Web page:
Eloise is a fourth generation Corralitos Tindall. She was born during the Great Depression to Allen and Alice Johnson Tindall. They were living near the Five-Mile House at the time, but soon after moved to a new home by the Corralitos store.
One of my earliest memories is of my dad working at 4-H camp up in Eureka Canyon. His job was to ride a horse through the woods to watch for fire during the summertime. My mom and I would camp up there with him. Because I was allergic to milk, she would bring a goat along with us. When the time came for me to attend school, I went to a four-room schoolhouse in Corralitos on Aldridge Lane. Two grades were taught in each room, from first to eighth grade. I lived close enough so I could walk to and from school and come home for lunch everyday. When I was seven years old my sister Janet was born. I went to Sunday School at the Free Methodist Church on Brown’s Valley Road. I was a Corralitos 4-H Club member and raised rabbits. My mom didn't work outside the home until Janet and I were grown.
Although my parents weren't members, they and many other local people were active in the Farm Bureau. They were, however, members and very involved in the Grange. I have memories of my parents taking me along to the dances, where I would sleep on a bench in the back. They helped maintain the Grange Hall. It was also used as an auditorium by the school. I remember when the school got hard-boiled eggs from the government and when the Work Project Administration was formed. They worked on dams and built ditches, making way for people to eventually get into county or city jobs. They provided room and board for some. Because there were more people than jobs, the WPA received a nickname, ‘We Piddle Around.’ (People also found a nickname for the women's liberation movement, ‘Women's Lip.’) The WPA donated dresses to the young girls, but my father wasn't a member so I wasn't able to receive them. I traded dresses with other girls at school. My family along with many others had the bare necessities yet nobody complained or wished they had other things. ‘Keeping up with the Jones(es)’ was not a priority.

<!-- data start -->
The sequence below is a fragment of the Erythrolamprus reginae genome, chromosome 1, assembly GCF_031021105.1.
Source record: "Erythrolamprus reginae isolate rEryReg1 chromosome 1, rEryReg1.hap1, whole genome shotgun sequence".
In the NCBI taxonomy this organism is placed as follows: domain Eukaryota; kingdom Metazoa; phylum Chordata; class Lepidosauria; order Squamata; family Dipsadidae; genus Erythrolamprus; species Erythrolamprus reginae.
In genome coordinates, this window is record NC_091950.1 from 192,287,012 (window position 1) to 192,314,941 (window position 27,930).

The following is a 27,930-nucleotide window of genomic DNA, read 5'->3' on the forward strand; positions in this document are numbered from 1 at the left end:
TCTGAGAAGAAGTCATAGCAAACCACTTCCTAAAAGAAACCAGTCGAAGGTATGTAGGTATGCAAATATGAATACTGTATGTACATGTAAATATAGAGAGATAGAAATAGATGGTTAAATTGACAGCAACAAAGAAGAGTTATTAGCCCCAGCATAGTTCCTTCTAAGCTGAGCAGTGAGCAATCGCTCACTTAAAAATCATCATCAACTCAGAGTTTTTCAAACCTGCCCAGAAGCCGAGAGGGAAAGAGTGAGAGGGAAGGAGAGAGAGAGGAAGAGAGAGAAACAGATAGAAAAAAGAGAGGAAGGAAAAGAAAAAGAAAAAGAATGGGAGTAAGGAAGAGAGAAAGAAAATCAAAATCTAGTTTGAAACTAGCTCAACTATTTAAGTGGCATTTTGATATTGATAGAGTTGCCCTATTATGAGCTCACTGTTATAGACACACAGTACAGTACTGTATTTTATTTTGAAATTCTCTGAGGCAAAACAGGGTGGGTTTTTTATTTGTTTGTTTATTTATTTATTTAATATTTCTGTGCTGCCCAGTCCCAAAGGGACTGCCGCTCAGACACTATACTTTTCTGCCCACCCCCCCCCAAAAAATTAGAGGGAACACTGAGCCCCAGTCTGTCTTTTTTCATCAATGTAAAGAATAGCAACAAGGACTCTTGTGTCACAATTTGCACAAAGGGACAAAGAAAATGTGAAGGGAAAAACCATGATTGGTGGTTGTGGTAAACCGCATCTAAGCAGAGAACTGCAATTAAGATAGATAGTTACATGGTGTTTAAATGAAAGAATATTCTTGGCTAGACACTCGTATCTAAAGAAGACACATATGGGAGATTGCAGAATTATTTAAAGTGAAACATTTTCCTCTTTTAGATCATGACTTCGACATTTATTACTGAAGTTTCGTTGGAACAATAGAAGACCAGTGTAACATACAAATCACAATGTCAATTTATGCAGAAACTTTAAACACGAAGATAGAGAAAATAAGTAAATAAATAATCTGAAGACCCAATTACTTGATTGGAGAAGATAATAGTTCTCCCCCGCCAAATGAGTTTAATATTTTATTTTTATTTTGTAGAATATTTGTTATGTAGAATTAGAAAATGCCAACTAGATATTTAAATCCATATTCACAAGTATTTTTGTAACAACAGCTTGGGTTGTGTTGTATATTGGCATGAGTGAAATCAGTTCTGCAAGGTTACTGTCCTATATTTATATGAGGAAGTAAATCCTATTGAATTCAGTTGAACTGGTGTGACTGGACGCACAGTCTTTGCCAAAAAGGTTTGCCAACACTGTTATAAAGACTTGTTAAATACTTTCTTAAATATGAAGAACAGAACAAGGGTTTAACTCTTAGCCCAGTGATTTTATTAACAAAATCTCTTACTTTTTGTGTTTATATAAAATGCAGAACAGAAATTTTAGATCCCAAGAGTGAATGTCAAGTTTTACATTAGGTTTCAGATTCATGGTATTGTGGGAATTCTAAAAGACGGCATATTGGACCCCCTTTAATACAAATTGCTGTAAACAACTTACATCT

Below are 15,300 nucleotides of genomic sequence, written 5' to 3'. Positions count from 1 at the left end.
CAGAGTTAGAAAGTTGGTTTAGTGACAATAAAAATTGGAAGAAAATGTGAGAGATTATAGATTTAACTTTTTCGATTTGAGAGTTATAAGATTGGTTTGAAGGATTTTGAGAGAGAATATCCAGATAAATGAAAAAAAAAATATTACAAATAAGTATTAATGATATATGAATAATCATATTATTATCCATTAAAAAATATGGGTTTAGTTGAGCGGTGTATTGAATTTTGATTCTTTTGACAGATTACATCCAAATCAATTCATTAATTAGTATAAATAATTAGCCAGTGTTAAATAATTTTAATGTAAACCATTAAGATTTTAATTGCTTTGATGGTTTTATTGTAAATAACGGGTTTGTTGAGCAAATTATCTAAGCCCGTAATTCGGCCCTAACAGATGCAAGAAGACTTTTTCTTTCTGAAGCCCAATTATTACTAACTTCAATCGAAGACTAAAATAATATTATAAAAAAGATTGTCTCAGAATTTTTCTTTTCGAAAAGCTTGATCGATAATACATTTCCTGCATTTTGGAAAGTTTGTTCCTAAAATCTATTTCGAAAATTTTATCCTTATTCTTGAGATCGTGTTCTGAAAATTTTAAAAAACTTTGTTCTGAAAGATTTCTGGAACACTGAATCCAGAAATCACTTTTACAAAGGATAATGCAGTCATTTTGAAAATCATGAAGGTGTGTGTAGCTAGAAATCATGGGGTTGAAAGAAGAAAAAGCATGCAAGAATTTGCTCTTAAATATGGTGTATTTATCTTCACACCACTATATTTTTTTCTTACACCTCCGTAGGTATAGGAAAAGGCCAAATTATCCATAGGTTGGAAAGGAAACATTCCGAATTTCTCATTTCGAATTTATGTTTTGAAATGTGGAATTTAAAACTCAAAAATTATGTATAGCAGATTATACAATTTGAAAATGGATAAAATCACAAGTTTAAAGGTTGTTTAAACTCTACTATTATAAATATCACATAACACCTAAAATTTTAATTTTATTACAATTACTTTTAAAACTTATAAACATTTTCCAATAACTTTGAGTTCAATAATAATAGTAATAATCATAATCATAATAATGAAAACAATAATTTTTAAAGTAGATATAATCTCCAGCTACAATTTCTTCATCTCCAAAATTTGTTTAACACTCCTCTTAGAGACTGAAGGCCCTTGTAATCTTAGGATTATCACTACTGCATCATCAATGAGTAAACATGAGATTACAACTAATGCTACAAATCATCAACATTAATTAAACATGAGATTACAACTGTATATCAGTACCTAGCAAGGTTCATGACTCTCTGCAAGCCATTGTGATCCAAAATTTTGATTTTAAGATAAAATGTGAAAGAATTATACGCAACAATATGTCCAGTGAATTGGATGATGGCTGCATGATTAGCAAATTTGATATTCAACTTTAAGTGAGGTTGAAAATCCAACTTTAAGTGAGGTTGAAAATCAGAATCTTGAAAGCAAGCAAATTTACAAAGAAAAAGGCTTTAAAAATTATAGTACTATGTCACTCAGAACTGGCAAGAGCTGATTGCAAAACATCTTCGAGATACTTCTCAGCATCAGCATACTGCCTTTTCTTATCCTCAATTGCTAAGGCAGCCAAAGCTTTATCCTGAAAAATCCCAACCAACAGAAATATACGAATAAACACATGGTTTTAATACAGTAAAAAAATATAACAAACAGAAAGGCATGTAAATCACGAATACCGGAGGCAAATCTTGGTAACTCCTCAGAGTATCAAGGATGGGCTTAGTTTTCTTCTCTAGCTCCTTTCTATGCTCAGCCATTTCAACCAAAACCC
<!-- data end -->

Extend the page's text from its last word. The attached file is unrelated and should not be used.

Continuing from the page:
Time passed and by 1941, the country was in the middle of a war. The massive production of war materials ended the depression. Most Americans tended to be isolationists, yet when Pearl Harbor was bombed on December 7, 1941, Americans got ready to protect their country at all costs. Everybody played their part in supporting the war effort. Patriotism flourished and no one was free from the effects of war, whether they had to give up their routine Sunday drive because of gas shortages, or send their sons off to war. Everybody, young and old, played their part by saving bacon grease, aluminum foil, tire rubber, old nylons and the like to be made into materials for war. Sugar and coffee were the first to be rationed starting in 1942. Processed foods followed next, then meat, fish, and dairy products. Every person was issued two ration books each month. One had forty-eight points for canned goods and one contained sixty-four red points for fish, meat, and dairy products. A housewife buying for a family of four had one hundred-and ninety two points to use as she chose. The number of points for every food item fluctuated depending on availability. One month applesauce would be ten points, and six months later it could be twenty-five points. Making points redeemable for only a certain period of time, prevented hoarding of stamps. Gas was rationed by assigning windshield stickers with a priority letter from A to E. Pleasure drivers got A stickers which were worth three to five gallons per week. Commuters got B stickers worth varying amounts of gasoline based on their distance from work. L stickers were for emergency workers, policemen, clergy and farmers. These were worth unlimited amounts of gas. The average citizen was issued ten gallons of gas per month. Many stores posted ‘No cigarettes’ signs, although many had ‘stoopies,’ the kind you stoop behind the counter for.